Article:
New Adventures along the Saint Lawrence River

We didn’t stay long in Jasper upon our return, swiftly departing and heading East to Quebec, the Gaspe Peninsula. No GPS or map in a car crammed full of all the belongings that we could fit. Hastily scribbling a note of the largest towns along the way on a scrap piece of paper after closing the door to our Jasper apartment, we set off. 4,700km later we arrived in Matane, Quebec and have been busy ever since. It took us four days and I averaged 1,000km a day, a far cry from our days paddling when 50km was a good day!

We are now back in the ‘unreal’ world where job-hunting has kept us just as occupied as we were foraging for berries along the Mackenzie riverbank. Trying to re-enter the rat-race after such a rewarding absence has left us with a real appreciation of where we were and what we accomplished. We now live in a house just a stones-throw from one of the worlds great rivers: the Saint Lawrence and, now that I am required to become fluent in French: Le Fleuve Saint-Laurent. The French expression ‘Le Fleuve’ instead of ‘Riviere’ is wonderful, and is used for the Mackenzie River also. It is a word to describe a river larger or more expansive than a regular river. We could really sense the difference when we moved from the Athabasca River (Riviere Athabasca) and Slave River (Riviere des Esclaves) onto the Mackenzie. The St. Lawrence is no different. This time however, the river is not a Fleuve because it is long – as the Mackenzie is – but because it is so wide. Stood on the beach where we now live, we can just make out the other side of the river on the horizon. I am told (actually, Vicki was told and translated for me…) that when you can clearly see the other shore, bad weather will follow as the clarity heralds a storm or somesuch.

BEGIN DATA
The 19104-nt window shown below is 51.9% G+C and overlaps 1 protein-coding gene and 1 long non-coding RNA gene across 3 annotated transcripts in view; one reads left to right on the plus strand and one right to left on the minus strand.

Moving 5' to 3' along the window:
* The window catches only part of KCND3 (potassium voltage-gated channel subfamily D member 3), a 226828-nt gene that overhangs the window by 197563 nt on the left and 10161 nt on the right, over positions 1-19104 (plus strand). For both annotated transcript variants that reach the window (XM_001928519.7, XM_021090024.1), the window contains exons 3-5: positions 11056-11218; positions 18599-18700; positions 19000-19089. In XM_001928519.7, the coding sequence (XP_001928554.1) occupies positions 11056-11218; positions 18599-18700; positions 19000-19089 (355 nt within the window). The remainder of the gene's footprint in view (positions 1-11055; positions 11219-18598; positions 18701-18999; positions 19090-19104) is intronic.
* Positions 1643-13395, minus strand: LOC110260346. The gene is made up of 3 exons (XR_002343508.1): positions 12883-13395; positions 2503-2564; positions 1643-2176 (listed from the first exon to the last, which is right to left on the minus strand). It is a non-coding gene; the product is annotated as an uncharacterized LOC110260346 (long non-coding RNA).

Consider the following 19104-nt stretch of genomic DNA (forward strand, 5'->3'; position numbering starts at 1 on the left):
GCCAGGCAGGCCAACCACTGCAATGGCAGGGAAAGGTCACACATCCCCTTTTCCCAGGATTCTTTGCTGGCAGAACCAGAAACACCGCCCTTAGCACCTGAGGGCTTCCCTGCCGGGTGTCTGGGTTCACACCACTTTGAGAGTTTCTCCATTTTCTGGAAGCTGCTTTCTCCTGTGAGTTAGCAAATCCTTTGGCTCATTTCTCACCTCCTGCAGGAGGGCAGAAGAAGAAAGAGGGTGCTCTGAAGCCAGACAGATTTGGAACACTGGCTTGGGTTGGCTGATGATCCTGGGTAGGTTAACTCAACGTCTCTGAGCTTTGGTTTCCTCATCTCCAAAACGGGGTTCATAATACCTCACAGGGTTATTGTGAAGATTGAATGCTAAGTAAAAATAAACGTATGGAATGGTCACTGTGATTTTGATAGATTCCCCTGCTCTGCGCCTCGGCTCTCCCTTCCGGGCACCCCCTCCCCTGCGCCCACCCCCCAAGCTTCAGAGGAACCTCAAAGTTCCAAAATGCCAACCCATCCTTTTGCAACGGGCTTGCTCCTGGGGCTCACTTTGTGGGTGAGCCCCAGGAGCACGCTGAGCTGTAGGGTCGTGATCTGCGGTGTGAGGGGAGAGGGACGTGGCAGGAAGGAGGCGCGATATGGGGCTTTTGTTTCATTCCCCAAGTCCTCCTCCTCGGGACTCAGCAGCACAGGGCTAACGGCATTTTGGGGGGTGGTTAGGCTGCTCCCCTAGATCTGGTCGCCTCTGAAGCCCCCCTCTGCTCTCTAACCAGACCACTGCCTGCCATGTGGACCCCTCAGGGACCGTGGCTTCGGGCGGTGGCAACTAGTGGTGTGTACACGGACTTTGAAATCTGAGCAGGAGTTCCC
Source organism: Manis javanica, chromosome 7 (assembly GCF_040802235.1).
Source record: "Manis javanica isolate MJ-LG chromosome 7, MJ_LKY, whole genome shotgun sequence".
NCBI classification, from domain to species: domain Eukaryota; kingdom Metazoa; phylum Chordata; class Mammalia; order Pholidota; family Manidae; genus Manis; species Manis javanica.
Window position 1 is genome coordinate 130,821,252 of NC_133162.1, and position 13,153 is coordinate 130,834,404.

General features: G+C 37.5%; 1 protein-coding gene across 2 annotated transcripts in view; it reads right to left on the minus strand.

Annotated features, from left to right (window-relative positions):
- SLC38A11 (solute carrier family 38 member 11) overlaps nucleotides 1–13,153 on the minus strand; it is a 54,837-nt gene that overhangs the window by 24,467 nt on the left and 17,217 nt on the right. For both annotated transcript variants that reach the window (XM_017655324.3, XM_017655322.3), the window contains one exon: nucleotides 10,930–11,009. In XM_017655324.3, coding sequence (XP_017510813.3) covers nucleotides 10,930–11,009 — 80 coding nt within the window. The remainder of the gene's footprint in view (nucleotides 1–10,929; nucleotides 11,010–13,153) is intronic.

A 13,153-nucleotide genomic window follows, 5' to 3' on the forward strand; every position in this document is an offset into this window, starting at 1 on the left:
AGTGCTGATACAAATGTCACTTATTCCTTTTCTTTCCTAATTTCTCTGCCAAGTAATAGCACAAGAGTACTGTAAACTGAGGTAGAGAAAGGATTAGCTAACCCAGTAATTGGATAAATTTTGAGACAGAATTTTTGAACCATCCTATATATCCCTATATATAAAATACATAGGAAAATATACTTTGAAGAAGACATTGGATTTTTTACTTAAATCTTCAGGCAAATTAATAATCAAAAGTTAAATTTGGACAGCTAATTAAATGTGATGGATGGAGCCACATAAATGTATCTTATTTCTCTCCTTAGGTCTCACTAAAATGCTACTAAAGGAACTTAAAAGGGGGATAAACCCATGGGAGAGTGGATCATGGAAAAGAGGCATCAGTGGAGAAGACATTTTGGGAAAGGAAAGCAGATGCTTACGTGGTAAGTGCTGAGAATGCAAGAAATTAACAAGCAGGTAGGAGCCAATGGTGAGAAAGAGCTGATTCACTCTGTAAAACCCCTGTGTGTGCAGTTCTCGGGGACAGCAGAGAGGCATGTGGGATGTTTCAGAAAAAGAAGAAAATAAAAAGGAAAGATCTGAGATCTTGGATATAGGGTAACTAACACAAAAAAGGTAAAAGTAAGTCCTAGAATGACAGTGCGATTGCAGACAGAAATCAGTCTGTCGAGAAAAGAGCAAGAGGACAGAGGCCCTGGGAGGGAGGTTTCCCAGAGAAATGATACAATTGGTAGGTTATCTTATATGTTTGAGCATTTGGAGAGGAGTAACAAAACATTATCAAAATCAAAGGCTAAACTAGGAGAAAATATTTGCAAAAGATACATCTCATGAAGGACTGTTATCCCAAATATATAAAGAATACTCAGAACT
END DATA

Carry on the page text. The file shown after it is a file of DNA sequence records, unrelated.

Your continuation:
One of the most exciting and surprising incidents during our Expedition to the Arctic was that we were followed by a Bearded Seal very close to the canoe just as we arrived at the mouth of the Ocean. Our first walk along the beach here in Matane and a Harp Seal followed us almost the entire way which was great, such a curious animal; it would bob up and down in the water then disappear, to return shortly afterwards a little further along. I can’t wait to get out on the water and explore Le Fleuve, but this time it will probably be in kayaks and not canoe as they are far more suited to such large, open bodies of water. I am hoping to paddle amongst the whales commonly seen out on the river as we did for too brief a moment on the Arctic Ocean.

We have received some emails asking about the equipment we used both in preparation and undertaking, so, as promised we will be putting equipment reviews and a how-to for dehydrating food and how we did that, with success for the most part. A few simple recommendations from lessons we learned the hard way I am sure will help anyone looking to undertake such projects themselves.

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